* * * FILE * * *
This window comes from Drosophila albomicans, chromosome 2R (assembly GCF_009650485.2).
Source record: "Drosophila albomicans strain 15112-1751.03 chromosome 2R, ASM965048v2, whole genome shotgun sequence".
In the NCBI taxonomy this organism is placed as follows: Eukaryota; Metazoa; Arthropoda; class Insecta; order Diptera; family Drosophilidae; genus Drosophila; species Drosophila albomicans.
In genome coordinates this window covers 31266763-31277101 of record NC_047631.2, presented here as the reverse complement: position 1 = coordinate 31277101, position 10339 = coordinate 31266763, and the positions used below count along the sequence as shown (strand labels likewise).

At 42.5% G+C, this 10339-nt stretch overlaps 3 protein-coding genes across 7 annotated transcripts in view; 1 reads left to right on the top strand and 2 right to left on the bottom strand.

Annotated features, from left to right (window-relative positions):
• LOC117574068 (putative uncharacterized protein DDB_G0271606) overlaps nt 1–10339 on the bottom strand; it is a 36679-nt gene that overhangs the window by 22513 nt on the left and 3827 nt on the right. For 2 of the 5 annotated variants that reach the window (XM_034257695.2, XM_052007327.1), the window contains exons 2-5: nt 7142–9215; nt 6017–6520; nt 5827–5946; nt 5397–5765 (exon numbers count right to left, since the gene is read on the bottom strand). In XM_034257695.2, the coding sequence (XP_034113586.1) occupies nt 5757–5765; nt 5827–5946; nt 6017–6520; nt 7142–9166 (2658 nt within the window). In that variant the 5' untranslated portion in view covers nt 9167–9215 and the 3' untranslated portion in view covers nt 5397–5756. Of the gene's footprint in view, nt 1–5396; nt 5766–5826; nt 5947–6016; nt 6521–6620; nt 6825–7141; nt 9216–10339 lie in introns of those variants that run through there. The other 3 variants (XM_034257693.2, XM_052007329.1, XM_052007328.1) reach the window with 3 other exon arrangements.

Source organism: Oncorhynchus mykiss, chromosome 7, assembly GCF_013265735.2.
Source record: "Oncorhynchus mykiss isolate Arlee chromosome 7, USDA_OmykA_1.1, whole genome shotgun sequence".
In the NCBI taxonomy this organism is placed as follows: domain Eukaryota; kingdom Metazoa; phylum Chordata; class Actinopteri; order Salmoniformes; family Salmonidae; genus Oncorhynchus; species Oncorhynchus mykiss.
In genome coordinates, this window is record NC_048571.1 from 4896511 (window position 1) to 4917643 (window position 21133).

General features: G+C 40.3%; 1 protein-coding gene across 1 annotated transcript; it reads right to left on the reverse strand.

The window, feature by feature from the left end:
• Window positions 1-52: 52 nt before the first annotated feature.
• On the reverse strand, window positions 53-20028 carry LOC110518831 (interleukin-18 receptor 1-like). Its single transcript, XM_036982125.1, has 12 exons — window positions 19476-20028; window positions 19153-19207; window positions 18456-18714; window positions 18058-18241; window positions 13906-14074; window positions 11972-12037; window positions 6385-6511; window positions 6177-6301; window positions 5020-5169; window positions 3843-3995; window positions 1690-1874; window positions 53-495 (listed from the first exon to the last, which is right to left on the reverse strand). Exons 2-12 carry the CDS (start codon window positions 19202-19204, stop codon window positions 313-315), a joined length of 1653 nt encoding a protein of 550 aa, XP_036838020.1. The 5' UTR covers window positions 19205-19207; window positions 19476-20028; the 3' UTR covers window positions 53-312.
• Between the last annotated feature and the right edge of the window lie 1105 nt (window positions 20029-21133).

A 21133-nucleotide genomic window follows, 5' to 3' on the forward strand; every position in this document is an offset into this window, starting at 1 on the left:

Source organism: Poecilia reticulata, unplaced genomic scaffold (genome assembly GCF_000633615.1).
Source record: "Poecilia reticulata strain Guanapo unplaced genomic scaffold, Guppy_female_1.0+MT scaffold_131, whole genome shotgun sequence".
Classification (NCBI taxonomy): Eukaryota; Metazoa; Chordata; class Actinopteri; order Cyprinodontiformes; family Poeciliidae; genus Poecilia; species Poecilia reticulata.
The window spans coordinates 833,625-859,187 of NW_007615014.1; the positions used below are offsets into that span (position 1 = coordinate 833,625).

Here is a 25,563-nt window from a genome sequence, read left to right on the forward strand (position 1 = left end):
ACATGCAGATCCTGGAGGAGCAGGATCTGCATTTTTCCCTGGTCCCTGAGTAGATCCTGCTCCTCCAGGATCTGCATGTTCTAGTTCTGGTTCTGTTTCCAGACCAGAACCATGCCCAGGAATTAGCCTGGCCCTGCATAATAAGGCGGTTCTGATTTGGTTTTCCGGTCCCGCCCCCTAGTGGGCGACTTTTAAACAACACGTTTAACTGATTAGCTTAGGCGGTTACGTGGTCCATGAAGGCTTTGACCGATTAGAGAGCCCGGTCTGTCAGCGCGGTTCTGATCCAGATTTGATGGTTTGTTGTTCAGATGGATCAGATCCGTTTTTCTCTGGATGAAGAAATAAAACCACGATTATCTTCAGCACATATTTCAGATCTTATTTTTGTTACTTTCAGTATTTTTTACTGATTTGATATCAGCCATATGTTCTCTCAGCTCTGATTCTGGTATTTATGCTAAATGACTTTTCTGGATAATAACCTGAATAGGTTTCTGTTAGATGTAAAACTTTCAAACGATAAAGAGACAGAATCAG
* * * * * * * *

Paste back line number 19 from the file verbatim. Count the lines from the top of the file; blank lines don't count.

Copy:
Source record: "Poecilia reticulata strain Guanapo unplaced genomic scaffold, Guppy_female_1.0+MT scaffold_131, whole genome shotgun sequence".